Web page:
IRS commissioner Werfel sworn in to transform agency with ‘historic’ investment

Danny Werfel, a former acting IRS commissioner under the Obama administration, was sworn in Tuesday to serve as the agency’s 50th permanent commissioner.

The IRS, in the final stretch of this year’s filing season, is bringing on board a new permanent commissioner to oversee a major overhaul of the way the agency does business.

Danny Werfel, a former acting IRS commissioner under the Obama administration, was sworn in Tuesday to serve as the agency’s 50th permanent commissioner.

Werfel, during his five-year term, will be the first IRS commissioner to spend down a significant portion of the nearly $80 billion in the Inflation Reduction Act meant for the agency to rebuild its workforce and modernize its legacy IT over the next decade.

Werfel said the IRS will outline its spending priorities for this ‘historic investment’ in greater detail, when it released its Strategic Operating Plan later this week.

Treasury Secretary Janet Yellen originally expected the IRS to release that report in mid-February.

The IRS is staffing up and modernizing its operations over the opposition of House Republicans, who have raised concerns over the agency hiring an “army of IRS agents,” and have sought to roll back the agency’s new multi-year funds.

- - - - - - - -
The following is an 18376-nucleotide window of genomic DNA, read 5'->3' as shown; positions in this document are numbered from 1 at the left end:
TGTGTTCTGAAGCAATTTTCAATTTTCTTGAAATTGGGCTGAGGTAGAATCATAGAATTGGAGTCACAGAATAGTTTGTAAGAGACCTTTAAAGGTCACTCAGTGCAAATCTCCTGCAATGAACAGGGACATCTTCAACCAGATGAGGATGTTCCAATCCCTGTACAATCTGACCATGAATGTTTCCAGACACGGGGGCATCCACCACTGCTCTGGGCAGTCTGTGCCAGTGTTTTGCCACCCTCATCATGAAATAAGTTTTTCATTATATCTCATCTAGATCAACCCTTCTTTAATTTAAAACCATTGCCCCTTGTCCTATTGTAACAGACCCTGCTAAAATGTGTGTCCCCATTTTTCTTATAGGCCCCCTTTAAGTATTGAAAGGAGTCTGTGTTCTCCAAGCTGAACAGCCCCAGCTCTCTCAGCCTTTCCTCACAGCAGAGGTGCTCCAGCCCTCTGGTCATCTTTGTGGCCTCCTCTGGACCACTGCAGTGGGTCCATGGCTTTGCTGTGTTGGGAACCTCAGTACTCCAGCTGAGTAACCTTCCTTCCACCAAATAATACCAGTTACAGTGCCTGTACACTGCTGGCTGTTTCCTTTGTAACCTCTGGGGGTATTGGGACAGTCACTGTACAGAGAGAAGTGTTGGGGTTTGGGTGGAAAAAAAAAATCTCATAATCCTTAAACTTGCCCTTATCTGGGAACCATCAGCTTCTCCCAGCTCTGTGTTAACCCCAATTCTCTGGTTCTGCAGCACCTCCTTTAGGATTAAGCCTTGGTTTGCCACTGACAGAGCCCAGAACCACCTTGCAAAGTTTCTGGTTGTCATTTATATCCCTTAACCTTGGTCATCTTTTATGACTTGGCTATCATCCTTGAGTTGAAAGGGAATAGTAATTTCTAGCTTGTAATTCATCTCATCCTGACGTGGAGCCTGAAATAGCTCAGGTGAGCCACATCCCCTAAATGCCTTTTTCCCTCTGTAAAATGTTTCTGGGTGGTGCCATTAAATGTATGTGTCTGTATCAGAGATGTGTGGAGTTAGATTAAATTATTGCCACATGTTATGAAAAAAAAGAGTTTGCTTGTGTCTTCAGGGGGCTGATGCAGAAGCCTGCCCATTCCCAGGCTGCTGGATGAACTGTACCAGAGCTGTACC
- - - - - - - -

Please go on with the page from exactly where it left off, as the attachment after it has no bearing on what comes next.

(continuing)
“Despite what some might think or say, these public servants within the IRS are armed only with calculators and their skills to help us address complex issues,” Werfel said. “Their work will give people confidence that all taxpayers, regardless of means, are being treated fairly under the tax laws.”

Werfel said the upcoming Strategic Operating Plan will focus on how the agency will end long wait times over the phone regardless of the time of year.

He said the IRS will also develop a more detailed version of its existing “Where’s My Refund?” service and invest in more digital scanning tools to expedite the processing of the millions of paper tax returns the agency still receives every year.

“Add these all up, and the new IRS will make a very complex tax system much easier for people. It will be easier for them to file and understand their tax obligations,” Werfel said.

Werfel praised the IRS workforce for persevering through underfunding and understaffing, all “while still maintaining the tax system and providing critical economic assistance during the pandemic.”

“I have been impressed, but not surprised, by the way IRS employees have always risen to the occasion, and delivered for taxpayers with limited resources available. Now, with new resources provided by the Inflation Reduction Act, I’m excited to see the great things IRS employees can come accomplish to help our nation,” Werfel said.

Yellen said Werfel will help lead the IRS through an important transition, and that the agency will be able to rebuild its workforce and its capabilities after facing “chronic underinvestment” for decades.

“I know that this is a transformation that all of you — the employees of the IRS — have long been waiting for,” she said.

Yellen said the IRS has made it a priority to use its newfound resources to dramatically improve its level of service to taxpayers, and stressed the agency saw a major improvement in its level of customer service, compared to last year.

Yellen said about 80-to-90% of taxpayers calling the IRS are getting through to a call center representative — a “dramatic improvement,” compared to the approximately 15% of calls the agency was able to answer during last year’s filing season.